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Twenty Years After Bhopal: The Struggle Goes On

Posted in the database on Saturday, December 03rd, 2005 @ 16:25:03 MST (1493 views)
by Somnath Baidya Roy and Ryan Bodanyi    Common Dreams  

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December 3 will mark the 21st anniversary of the worst industrial disaster in history. Shortly after midnight on that fateful day, a pesticide factory owned by Union Carbide spewed 27 tons of toxic gas out across the sleeping city of Bhopal, India. Remembers Aziza Sultan, a survivor:

"At about 12.30 am I woke to the sound of my baby coughing badly. In the half-light I saw that the room was filled with a white cloud. I heard a lot of people shouting. They were shouting "run, run." Then I started coughing with each breath seeming as if I was breathing in fire. My eyes were burning."

In those apocalyptic moments no one knew what was happening. Some vomited uncontrollably, others choked to death. People lost control of their bodies, urine and feces ran down their legs, women lost their unborn children as they ran, their wombs spontaneously opening in bloody abortion. Many were crushed in the stampedes through narrow lanes where street lamps burned a dim brown through clouds of gas.

Thousands died that night. How many thousands, no one knows. Carbide says 3,800. Municipal workers reckon they shifted at least 15,000 bodies. Such body counts become meaningless when you know that the dying has never stopped. Today, more than twenty years later, fifteen to thirty people continue to die in Bhopal each month due to complications from the gas exposure. The death toll is now well over 20,000. More than 120,000 are still ill, many permanently disabled and too sick to work. Carbide fled India after the disaster, leaving behind a site so contaminated that its chemicals have seeped into the groundwater, poisoning the same victims over and over again. Lead and mercury have been found in women?s breast milk, putting future generations in peril.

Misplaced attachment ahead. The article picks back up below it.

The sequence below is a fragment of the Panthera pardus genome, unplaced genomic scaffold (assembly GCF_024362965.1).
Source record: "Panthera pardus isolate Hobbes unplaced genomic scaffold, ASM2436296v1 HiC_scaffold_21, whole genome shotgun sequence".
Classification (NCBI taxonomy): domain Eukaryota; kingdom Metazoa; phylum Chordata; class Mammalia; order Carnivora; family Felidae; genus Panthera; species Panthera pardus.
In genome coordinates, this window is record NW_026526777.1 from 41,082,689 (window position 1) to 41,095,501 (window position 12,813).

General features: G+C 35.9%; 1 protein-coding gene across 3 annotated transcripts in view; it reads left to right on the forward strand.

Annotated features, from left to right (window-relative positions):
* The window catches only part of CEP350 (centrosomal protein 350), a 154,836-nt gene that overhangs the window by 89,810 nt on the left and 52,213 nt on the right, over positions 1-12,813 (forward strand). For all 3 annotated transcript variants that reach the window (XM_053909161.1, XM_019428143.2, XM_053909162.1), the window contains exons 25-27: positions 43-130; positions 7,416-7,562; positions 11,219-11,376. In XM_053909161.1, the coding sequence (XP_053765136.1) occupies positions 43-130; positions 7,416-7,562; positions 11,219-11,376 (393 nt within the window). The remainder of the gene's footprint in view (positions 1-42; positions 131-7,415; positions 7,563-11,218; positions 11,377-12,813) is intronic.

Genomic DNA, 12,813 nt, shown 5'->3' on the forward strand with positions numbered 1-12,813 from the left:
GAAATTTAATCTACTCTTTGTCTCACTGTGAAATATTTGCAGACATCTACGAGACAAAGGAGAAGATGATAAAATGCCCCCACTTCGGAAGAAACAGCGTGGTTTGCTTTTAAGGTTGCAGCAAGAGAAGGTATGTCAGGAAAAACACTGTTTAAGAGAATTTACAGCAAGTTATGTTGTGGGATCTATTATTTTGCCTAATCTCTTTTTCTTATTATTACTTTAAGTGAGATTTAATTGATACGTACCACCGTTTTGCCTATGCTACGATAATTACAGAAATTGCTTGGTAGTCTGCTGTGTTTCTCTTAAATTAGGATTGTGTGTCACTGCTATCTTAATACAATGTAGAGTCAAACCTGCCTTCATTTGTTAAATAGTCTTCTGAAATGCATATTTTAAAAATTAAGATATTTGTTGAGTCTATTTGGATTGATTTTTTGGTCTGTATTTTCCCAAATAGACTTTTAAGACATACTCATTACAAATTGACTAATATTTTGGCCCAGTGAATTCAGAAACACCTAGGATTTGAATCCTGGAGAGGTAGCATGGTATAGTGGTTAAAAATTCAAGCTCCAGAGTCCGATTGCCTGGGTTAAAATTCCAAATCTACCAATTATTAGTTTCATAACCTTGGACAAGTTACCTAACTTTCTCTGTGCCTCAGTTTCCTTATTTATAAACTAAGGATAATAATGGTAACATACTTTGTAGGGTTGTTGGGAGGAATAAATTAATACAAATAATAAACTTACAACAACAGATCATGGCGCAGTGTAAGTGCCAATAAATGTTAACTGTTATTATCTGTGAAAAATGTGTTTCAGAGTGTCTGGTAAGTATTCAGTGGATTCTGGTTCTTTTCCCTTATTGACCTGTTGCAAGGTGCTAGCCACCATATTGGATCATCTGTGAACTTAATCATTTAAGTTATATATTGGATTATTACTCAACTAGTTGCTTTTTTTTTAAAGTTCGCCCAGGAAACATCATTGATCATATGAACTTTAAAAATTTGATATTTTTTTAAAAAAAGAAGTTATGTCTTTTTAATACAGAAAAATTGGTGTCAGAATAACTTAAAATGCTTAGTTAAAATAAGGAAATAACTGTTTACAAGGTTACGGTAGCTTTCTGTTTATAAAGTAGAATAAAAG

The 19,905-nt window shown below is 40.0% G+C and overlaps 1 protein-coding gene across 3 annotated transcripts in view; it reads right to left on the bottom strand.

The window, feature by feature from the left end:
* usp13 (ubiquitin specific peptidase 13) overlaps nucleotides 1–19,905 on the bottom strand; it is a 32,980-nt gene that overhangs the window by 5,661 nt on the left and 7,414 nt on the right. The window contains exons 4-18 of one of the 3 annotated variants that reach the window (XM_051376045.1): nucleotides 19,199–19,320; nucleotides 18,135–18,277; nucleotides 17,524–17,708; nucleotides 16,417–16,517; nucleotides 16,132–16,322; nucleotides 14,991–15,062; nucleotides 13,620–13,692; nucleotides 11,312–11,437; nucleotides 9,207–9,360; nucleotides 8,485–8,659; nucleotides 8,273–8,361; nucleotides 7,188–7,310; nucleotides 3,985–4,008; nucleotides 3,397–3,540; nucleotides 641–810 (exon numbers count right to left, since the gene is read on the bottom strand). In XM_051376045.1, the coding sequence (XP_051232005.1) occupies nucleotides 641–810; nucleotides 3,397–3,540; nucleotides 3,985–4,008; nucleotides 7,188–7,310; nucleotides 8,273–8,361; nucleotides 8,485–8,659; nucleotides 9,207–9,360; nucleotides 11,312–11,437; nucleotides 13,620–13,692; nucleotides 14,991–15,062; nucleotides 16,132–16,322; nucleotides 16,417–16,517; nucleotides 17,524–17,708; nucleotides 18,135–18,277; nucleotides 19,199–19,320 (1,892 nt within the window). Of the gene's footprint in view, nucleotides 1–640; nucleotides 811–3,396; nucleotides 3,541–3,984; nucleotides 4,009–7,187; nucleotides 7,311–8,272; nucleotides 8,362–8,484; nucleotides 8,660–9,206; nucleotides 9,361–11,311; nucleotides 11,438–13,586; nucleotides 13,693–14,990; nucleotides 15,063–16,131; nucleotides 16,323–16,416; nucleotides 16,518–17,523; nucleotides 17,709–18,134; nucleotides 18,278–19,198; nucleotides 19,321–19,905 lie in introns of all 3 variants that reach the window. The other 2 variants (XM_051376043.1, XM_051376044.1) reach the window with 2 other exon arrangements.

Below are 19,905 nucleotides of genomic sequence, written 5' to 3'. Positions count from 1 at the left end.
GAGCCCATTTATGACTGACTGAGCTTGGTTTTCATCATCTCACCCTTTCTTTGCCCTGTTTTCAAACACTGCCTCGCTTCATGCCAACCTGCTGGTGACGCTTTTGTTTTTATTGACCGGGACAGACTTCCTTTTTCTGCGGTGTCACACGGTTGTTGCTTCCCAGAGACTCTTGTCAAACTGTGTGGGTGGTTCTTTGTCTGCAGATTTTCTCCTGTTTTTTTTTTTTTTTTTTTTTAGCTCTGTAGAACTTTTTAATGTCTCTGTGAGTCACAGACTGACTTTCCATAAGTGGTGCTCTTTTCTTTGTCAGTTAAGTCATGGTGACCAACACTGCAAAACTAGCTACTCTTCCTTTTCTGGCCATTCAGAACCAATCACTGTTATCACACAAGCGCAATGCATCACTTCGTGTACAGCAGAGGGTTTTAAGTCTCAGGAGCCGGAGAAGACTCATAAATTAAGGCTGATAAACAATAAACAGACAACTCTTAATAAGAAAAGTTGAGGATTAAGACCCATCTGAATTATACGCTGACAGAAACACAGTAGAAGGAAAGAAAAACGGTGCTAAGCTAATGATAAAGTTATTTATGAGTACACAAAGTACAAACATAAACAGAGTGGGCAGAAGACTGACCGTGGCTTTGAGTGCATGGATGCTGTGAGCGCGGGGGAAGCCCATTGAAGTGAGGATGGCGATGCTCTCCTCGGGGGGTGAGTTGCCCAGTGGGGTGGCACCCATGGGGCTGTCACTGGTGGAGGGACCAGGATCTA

Carbide's greed had doomed the Bhopalis from the start. They experimented with unproven and untested technologies and systematically cut costs by compromising on safety. Despite early warnings about major safety concerns, they failed to devise any emergency plan or even warn local communities. These decisions contributed directly to the disaster: On the night of the gas leak, not one of six safety systems was functional. The company however, blamed the disaster first on Sikh terrorists and then an unnamed saboteur in an attempt to shield itself from public outrage. Carbide and its former CEO, Warren Anderson, face charges of "culpable homicide" or manslaughter in India. With an Interpol arrest warrant issued against him, Anderson is an international fugitive.

Ignoring global protests, the Dow Chemical Company acquired Carbide in 2001. This was hardly a surprise. From Napalm and Agent Orange in Vietnam to DBCP in California, victims can testify that Dow's lethal reach spares none. Even the soil around its headquarters in Midland, Michigan, is heavily contaminated with Dioxin. Dow has refused to address Carbide's liabilities in Bhopal, though it promptly settled with Carbide's asbestos victims in Texas. A Dow CEO had once openly spoken about his dream "of buying an island owned by no nation and of establishing the world headquarters of the Dow company on the truly neutral ground of such an island, beholden to no nation or society." Dow and Carbide need no such island. The impotency of the international law enforcement infrastructure is the perfect safe haven that they have been seeking for so long.